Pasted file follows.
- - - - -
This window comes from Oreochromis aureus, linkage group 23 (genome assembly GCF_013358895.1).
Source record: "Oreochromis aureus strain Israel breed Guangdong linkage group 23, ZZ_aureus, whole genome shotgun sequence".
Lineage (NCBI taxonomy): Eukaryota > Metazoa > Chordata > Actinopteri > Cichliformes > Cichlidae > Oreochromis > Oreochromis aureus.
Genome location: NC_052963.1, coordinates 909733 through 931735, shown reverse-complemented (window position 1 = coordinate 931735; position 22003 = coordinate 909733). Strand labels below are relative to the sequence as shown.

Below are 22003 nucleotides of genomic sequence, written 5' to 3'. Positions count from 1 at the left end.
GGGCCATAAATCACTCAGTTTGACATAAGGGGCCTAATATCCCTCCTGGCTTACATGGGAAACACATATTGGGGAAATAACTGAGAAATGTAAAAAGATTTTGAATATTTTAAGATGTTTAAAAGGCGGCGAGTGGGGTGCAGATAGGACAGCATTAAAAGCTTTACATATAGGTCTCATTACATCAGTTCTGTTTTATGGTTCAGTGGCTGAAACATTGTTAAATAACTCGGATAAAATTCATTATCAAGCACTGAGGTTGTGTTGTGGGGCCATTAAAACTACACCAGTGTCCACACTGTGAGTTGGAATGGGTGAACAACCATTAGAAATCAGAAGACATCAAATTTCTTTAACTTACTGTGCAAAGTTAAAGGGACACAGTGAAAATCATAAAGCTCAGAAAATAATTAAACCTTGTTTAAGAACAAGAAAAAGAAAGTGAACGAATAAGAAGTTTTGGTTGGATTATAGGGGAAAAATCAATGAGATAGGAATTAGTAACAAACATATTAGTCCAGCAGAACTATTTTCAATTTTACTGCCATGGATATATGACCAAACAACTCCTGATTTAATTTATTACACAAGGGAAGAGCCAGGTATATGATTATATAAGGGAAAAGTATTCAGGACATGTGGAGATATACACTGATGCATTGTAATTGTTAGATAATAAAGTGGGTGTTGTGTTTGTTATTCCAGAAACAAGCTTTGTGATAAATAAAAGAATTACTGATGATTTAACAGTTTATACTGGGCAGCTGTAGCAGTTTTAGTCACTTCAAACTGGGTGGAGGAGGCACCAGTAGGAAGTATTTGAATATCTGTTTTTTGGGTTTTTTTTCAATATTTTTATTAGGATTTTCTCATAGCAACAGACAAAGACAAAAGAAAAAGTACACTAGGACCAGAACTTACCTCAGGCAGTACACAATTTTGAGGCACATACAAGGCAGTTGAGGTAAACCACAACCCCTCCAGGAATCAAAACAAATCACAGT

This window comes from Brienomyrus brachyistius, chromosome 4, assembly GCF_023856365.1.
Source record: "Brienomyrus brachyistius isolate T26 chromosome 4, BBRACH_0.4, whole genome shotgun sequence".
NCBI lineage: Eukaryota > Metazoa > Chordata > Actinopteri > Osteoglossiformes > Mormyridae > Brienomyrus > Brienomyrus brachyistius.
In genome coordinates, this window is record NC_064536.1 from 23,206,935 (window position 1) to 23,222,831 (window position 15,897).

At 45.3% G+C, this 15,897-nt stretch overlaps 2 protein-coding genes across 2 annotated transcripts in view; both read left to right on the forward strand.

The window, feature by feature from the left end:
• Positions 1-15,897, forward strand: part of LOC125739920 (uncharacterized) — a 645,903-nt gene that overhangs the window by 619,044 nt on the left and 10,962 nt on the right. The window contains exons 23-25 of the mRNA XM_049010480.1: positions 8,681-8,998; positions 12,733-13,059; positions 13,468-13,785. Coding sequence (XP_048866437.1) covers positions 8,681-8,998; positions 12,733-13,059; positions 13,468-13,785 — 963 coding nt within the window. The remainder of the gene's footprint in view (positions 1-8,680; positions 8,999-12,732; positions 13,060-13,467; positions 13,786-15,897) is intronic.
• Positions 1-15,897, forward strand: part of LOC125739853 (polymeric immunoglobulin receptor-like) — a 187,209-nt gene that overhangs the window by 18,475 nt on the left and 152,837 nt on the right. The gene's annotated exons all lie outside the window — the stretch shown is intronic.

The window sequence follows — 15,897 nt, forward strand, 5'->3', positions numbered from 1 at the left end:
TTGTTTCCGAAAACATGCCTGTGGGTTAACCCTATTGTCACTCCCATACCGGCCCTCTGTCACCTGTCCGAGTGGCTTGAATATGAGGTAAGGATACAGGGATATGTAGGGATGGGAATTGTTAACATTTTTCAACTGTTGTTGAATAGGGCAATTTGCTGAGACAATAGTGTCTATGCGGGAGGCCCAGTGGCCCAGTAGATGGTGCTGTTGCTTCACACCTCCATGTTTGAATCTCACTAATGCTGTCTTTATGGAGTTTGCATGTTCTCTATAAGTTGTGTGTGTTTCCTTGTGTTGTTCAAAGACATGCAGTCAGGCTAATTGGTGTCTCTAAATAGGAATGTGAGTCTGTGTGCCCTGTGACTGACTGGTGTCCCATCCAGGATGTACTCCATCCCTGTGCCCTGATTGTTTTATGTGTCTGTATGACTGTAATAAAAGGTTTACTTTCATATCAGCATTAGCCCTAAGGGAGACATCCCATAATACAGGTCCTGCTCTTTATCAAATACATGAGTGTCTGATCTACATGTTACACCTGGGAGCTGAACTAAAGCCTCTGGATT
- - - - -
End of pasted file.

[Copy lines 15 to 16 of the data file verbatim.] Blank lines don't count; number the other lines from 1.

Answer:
The window sequence follows — 15,897 nt, forward strand, 5'->3', positions numbered from 1 at the left end:
TTGTTTCCGAAAACATGCCTGTGGGTTAACCCTATTGTCACTCCCATACCGGCCCTCTGTCACCTGTCCGAGTGGCTTGAATATGAGGTAAGGATACAGGGATATGTAGGGATGGGAATTGTTAACATTTTTCAACTGTTGTTGAATAGGGCAATTTGCTGAGACAATAGTGTCTATGCGGGAGGCCCAGTGGCCCAGTAGATGGTGCTGTTGCTTCACACCTCCATGTTTGAATCTCACTAATGCTGTCTTTATGGAGTTTGCATGTTCTCTATAAGTTGTGTGTGTTTCCTTGTGTTGTTCAAAGACATGCAGTCAGGCTAATTGGTGTCTCTAAATAGGAATGTGAGTCTGTGTGCCCTGTGACTGACTGGTGTCCCATCCAGGATGTACTCCATCCCTGTGCCCTGATTGTTTTATGTGTCTGTATGACTGTAATAAAAGGTTTACTTTCATATCAGCATTAGCCCTAAGGGAGACATCCCATAATACAGGTCCTGCTCTTTATCAAATACATGAGTGTCTGATCTACATGTTACACCTGGGAGCTGAACTAAAGCCTCTGGATT